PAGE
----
Agile marketing is a process that values change, data analysis, and constant improvement over tradition, opinion-based judgements, and comfort with the status quo.

Its goal is to focus on impactful, meaningful projects, work on them quickly and collaboratively in what’s known as sprints, deploy, measure the results, see what can be improved, and then make those improvements accordingly.

The agile methodology is something that’s been embraced by both startups (like Hatchbuck!) and larger organizations not only with marketing but with project management and product development as well. But just because they’re doing it, doesn’t mean you should automatically be doing it as well. You should first ask the question: Is an agile marketing process right for my team?

Well, if the following applies to your team, then it may be time to try it out.

Your team can regularly adapt to change.

Really, this should be true of any marketing team. With sites like Facebook and Google changing their algorithms, your marketing team needs to quickly react to changes in the digital marketing space. Operating as if everything will stay the same in the digital marketing landscape is a form of self-sabotage. Marketing teams need to be able to rapidly adapt and land on their feet with new and improved creative marketing strategies in hand.

Your team feels unchallenged and unmotivated.

There’s no point in hiring the best talent if they aren’t motivated and challenged. An agile approach forces team members to be problem solvers who can generate ideas and bring them to fruition in a short space of time. Similarly, it gives team members the freedom to think outside the box and run with ideas in the disciplined, time-controlled construct of a sprint.

Your team seeks fewer silos and more collaboration.

There is usually a standup meeting every day of the sprint, which can last from one week to four weeks. These standup meetings are short (five – 15 minutes), and their purpose is to give individuals an opportunity to share any roadblocks they’re encountering and request any information they need.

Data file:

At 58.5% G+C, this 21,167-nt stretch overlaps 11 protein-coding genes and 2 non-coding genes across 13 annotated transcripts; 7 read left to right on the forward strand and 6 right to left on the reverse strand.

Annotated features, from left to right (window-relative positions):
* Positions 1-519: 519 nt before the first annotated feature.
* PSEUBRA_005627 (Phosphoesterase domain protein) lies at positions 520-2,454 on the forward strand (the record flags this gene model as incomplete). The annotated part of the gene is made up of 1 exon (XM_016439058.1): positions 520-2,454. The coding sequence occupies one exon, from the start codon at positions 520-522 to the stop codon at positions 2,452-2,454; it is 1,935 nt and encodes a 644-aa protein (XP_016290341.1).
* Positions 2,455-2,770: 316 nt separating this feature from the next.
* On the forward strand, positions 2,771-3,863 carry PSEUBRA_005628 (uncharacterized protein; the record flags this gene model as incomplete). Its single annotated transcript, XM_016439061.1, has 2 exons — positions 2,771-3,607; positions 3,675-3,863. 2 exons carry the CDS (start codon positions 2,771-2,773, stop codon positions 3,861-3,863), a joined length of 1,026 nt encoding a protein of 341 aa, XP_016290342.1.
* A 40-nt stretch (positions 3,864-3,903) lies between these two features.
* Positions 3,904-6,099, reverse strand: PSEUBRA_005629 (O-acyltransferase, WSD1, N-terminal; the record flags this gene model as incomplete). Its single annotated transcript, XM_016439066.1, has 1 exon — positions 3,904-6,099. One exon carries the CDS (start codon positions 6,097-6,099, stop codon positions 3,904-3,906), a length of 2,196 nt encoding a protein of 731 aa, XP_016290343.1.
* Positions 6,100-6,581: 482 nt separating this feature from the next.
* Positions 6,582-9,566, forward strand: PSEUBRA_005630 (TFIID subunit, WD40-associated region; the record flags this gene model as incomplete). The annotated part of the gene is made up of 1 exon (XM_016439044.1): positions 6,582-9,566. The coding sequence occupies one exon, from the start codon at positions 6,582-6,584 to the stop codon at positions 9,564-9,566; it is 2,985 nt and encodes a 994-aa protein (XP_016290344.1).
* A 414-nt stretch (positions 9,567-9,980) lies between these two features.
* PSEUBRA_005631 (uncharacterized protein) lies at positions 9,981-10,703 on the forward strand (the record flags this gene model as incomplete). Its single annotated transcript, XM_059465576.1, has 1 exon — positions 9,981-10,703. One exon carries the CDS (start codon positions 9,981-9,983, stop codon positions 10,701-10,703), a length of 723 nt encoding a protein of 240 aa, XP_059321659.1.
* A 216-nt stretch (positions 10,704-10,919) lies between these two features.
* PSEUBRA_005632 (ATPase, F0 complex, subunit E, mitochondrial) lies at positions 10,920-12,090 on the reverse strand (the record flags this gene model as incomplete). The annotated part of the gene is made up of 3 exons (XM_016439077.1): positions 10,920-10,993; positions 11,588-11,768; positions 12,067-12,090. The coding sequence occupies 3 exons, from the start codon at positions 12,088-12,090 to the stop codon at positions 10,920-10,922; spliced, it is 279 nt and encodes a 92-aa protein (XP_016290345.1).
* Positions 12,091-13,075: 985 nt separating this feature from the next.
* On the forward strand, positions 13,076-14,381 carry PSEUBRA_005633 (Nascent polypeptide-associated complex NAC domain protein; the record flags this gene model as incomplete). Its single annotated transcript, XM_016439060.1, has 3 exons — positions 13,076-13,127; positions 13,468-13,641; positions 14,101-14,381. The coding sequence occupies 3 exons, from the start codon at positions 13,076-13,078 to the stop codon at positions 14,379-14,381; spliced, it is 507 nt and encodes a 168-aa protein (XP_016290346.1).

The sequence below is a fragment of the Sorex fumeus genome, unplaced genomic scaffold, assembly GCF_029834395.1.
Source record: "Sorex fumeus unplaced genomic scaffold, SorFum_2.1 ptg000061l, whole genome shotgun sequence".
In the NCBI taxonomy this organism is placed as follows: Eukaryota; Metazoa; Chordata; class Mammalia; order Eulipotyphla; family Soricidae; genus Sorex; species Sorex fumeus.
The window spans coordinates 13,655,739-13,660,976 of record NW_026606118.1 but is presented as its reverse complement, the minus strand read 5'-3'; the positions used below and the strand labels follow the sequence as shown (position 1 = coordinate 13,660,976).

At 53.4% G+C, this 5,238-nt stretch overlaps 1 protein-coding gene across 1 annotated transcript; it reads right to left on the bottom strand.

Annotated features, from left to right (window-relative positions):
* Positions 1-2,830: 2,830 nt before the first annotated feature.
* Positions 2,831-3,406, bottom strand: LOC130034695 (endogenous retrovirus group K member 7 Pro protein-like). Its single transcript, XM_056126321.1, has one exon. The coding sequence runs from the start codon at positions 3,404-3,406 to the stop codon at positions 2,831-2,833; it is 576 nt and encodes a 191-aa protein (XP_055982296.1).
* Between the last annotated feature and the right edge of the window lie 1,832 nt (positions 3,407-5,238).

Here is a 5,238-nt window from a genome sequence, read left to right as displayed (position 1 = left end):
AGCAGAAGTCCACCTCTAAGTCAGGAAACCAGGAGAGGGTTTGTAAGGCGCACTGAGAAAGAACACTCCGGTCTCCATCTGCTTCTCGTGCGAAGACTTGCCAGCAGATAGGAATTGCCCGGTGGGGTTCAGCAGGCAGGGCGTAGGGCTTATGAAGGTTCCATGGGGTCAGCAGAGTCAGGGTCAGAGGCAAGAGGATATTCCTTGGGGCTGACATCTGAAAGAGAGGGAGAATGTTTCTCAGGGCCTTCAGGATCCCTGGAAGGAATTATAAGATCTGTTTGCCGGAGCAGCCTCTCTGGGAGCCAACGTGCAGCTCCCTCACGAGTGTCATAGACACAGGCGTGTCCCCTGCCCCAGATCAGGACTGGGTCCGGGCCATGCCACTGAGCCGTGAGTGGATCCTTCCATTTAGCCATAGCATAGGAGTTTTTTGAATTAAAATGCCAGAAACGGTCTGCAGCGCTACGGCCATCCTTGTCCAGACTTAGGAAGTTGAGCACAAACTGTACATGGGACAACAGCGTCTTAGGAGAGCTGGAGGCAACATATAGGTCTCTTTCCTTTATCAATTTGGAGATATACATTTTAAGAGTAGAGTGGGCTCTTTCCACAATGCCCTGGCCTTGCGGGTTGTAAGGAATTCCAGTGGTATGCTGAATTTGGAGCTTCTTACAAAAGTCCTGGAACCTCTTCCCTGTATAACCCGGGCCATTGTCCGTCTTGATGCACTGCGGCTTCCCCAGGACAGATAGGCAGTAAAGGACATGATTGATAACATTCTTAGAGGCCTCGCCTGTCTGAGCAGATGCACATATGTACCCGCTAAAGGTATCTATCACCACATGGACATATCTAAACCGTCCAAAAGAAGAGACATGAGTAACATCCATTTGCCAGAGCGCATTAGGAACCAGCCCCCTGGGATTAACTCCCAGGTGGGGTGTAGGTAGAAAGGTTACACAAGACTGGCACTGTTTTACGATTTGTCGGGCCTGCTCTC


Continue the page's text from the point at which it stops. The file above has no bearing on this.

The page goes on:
Your team feels demoralized by projects that never take off.

The agile approach to marketing is an effective way to give wings to those ideas that the team never has time to develop. By committing a two-week long sprint to a specific idea, your team can put energy into the creative projects that they are collectively motivated by. Whether the project is successful or not, it’s a win-win. How can this be possible? If it’s successful, that’s an obvious win and a sign that similar ideas should be explored as well. If it’s a flop, there’s an opportunity to assess what went wrong and be better able to evaluate the validity of future ideas.

Your team wishes there was more of an emphasis on hard data.

If your team often voices frustration about projects that are dismissed with ambiguous reasoning or projects that are adopted with very little team buy-in, an agile marketing approach may be the best solution. The agile methodology prioritizes data and rigorously evaluating the quantifiable success of a project at the end of a sprint. Using the agile approach to marketing can anchor creative ideas in data and ensure project sponsorship and continuation based on measurable results.

Agile marketing is a terrific option for teams that want to be adaptable, innovative, and data-driven. While its successful implementation ultimately depends on the team’s willingness to adopt it, if your team aspires to any of the traits above, agile marketing is worth a shot